Modern Healthcare.com reports that a RICO lawsuit has been filed against Ingenix and its parent United Healthcare in the federal district court in Hartford, Connecticut. The suit is based on the allegations of artificially low reimbursement rates for out of network provider first publicized by New York State Attorney General Andrew Cuomo. The suit is captioned Weintraub v. Ingenix Inc et al., Civil Action No. 3:08-cv-00654-CFD, and thanks to PACER, I have learned that Aetna, CIGNA, GHI, Empire Blue Cross, Humana, and Healthnet, among others, also are named defendants. The plaintiff is a New York resident who belongs to an Aetna plan. The suit is assigned to U.S. District Judge Christopher Droney.
AHIP announced this week that “More than 6.1 million Americans are covered by Health Savings Account (HSA)-eligible insurance plans, a 35 percent increase since last year.” The Government Accountability Office issued a report this week finding that while this number has increased since 2004, “in all years, many HSA-eligible plan enrollees did not open an HSA.” The Wall Street Journal has featured a report on this problem, which is not found in the FEHB Program where the carriers seed the HSA accounts for their members. In response to the GAO report, Representatives ” Waxman and Stark renewed calls for legislation that would require enrollees in health savings accounts to prove that withdrawals were for medical expenses” according to the San Francisco Chronicle.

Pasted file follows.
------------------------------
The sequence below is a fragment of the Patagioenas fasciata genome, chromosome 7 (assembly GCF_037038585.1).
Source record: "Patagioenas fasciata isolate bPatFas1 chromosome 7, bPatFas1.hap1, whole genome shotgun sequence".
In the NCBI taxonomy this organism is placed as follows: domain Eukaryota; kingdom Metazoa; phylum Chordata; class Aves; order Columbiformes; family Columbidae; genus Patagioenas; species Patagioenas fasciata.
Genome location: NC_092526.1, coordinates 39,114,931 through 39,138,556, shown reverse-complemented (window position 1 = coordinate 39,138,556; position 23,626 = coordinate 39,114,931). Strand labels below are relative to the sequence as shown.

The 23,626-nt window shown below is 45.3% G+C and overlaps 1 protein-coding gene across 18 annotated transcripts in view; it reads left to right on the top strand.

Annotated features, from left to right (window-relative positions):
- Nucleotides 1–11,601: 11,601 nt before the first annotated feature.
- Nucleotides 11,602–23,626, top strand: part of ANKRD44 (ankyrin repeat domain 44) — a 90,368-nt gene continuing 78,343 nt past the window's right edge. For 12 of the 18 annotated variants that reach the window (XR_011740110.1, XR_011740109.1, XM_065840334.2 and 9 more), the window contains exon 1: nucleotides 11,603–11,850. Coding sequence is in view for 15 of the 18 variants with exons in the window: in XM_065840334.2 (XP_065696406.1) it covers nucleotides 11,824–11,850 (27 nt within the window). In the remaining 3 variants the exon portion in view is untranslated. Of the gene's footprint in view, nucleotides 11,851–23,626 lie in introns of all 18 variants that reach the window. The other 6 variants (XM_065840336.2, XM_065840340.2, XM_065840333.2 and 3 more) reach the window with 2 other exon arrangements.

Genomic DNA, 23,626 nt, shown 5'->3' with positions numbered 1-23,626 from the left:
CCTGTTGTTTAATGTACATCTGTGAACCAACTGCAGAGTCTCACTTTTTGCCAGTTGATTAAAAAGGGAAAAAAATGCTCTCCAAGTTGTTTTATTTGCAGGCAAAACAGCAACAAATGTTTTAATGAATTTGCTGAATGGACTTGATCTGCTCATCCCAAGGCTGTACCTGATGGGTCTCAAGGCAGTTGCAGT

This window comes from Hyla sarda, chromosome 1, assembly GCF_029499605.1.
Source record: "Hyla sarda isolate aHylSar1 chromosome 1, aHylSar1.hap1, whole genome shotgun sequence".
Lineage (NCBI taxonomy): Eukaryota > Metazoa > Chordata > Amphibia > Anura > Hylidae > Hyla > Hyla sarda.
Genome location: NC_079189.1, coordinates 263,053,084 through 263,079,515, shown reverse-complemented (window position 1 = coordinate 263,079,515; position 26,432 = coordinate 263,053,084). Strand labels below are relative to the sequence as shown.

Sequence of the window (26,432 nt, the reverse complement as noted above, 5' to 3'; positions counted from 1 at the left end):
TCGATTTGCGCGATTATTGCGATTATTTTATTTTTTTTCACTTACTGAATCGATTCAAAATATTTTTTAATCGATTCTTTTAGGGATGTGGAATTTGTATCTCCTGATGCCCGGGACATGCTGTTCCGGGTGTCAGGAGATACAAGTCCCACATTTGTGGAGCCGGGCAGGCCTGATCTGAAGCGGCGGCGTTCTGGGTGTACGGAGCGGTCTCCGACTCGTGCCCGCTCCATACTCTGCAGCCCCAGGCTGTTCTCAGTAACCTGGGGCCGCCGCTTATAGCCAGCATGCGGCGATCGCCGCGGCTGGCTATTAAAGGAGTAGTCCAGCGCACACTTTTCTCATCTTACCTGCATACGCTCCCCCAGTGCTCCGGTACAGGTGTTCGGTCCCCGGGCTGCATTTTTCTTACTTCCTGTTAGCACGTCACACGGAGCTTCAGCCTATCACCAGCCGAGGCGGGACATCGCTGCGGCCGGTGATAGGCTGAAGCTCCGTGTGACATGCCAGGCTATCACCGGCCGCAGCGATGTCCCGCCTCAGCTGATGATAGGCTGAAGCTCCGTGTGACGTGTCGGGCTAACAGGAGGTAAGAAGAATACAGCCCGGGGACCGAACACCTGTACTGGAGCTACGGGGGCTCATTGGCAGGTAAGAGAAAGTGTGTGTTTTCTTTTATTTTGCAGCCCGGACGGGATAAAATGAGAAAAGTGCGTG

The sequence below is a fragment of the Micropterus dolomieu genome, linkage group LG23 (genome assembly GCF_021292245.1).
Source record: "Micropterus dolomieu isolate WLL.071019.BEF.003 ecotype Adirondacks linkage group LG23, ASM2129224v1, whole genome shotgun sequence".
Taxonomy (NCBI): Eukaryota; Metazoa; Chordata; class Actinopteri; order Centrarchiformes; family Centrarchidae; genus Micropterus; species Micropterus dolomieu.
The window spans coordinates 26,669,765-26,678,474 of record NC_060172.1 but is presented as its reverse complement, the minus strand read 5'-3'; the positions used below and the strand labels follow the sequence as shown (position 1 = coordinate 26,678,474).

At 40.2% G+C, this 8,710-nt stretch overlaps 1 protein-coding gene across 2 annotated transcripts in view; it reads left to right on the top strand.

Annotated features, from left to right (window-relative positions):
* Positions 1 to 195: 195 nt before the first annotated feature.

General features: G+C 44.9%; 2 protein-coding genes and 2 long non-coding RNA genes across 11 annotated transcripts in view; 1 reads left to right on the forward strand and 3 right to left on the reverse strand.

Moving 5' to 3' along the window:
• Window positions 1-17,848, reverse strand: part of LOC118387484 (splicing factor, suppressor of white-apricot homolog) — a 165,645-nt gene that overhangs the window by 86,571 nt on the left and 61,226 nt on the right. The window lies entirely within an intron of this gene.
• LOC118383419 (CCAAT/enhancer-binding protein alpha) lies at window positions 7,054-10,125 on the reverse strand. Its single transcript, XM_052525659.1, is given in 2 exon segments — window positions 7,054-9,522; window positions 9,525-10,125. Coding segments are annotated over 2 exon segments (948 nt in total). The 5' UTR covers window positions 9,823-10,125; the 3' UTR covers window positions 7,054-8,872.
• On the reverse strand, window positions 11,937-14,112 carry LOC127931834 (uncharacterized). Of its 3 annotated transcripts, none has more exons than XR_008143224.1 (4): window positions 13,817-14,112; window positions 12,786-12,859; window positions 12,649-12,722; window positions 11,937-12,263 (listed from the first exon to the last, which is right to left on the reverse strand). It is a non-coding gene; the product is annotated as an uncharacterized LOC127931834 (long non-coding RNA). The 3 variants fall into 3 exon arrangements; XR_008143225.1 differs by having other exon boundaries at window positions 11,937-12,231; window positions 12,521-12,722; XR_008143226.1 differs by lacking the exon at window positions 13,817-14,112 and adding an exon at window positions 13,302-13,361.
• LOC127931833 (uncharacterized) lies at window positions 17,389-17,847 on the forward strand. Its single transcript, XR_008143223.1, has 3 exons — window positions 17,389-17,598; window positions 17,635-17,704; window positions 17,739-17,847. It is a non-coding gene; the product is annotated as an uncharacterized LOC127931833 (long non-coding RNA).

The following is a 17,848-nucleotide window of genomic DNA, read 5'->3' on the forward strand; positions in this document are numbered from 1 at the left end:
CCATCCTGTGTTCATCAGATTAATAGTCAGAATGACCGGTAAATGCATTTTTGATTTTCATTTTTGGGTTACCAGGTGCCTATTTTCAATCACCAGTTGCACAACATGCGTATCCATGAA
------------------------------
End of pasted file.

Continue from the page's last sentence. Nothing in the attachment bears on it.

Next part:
I attended a conference last Tuesday sponsored by the Galen Institute, the Heritage Foundation, and the American Enterprise Institute that featured a speech by Health and Human Services Secretary Michael Leavitt titled “Medicare Drifting Toward Disaster / Solutions for Sustainability.” A webcast of the 2 hour conference is available here. Secretary Leavitt intends to append his speech to the minutes of the March 26 Medicare Trustees meeting at which the Trustees released a report predicting that the Medicare Part A trust will be insolvent in 2019. Secretary Leavitt called for political courage to address the problem now. Sen. John Breaux (ret. D La) agreed but noted that political courage increases as the deadline approaches. He predicted that Congress will be addressing the issue in 2018.